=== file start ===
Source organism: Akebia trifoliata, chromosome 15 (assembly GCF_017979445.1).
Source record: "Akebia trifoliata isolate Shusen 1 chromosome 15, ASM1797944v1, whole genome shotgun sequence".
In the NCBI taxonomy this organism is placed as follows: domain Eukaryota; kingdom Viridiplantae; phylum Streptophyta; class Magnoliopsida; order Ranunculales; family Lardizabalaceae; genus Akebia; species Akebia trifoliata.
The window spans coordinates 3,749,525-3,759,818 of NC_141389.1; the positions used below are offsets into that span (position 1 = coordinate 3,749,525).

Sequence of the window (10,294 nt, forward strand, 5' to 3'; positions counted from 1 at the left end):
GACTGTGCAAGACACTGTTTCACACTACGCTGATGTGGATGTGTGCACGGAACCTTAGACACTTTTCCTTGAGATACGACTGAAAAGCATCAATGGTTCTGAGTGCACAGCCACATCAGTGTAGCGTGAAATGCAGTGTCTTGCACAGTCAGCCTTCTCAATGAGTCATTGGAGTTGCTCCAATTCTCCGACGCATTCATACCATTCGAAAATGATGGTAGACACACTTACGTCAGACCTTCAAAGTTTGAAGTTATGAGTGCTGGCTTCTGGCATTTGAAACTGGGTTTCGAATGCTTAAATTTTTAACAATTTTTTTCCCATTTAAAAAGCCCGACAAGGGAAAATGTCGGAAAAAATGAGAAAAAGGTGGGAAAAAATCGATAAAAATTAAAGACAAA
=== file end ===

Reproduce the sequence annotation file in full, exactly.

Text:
Source organism: Akebia trifoliata, chromosome 15 (assembly GCF_017979445.1).
Source record: "Akebia trifoliata isolate Shusen 1 chromosome 15, ASM1797944v1, whole genome shotgun sequence".
In the NCBI taxonomy this organism is placed as follows: domain Eukaryota; kingdom Viridiplantae; phylum Streptophyta; class Magnoliopsida; order Ranunculales; family Lardizabalaceae; genus Akebia; species Akebia trifoliata.
The window spans coordinates 3,749,525-3,759,818 of NC_141389.1; the positions used below are offsets into that span (position 1 = coordinate 3,749,525).

Sequence of the window (10,294 nt, forward strand, 5' to 3'; positions counted from 1 at the left end):
GACTGTGCAAGACACTGTTTCACACTACGCTGATGTGGATGTGTGCACGGAACCTTAGACACTTTTCCTTGAGATACGACTGAAAAGCATCAATGGTTCTGAGTGCACAGCCACATCAGTGTAGCGTGAAATGCAGTGTCTTGCACAGTCAGCCTTCTCAATGAGTCATTGGAGTTGCTCCAATTCTCCGACGCATTCATACCATTCGAAAATGATGGTAGACACACTTACGTCAGACCTTCAAAGTTTGAAGTTATGAGTGCTGGCTTCTGGCATTTGAAACTGGGTTTCGAATGCTTAAATTTTTAACAATTTTTTTCCCATTTAAAAAGCCCGACAAGGGAAAATGTCGGAAAAAATGAGAAAAAGGTGGGAAAAAATCGATAAAAATTAAAGACAAA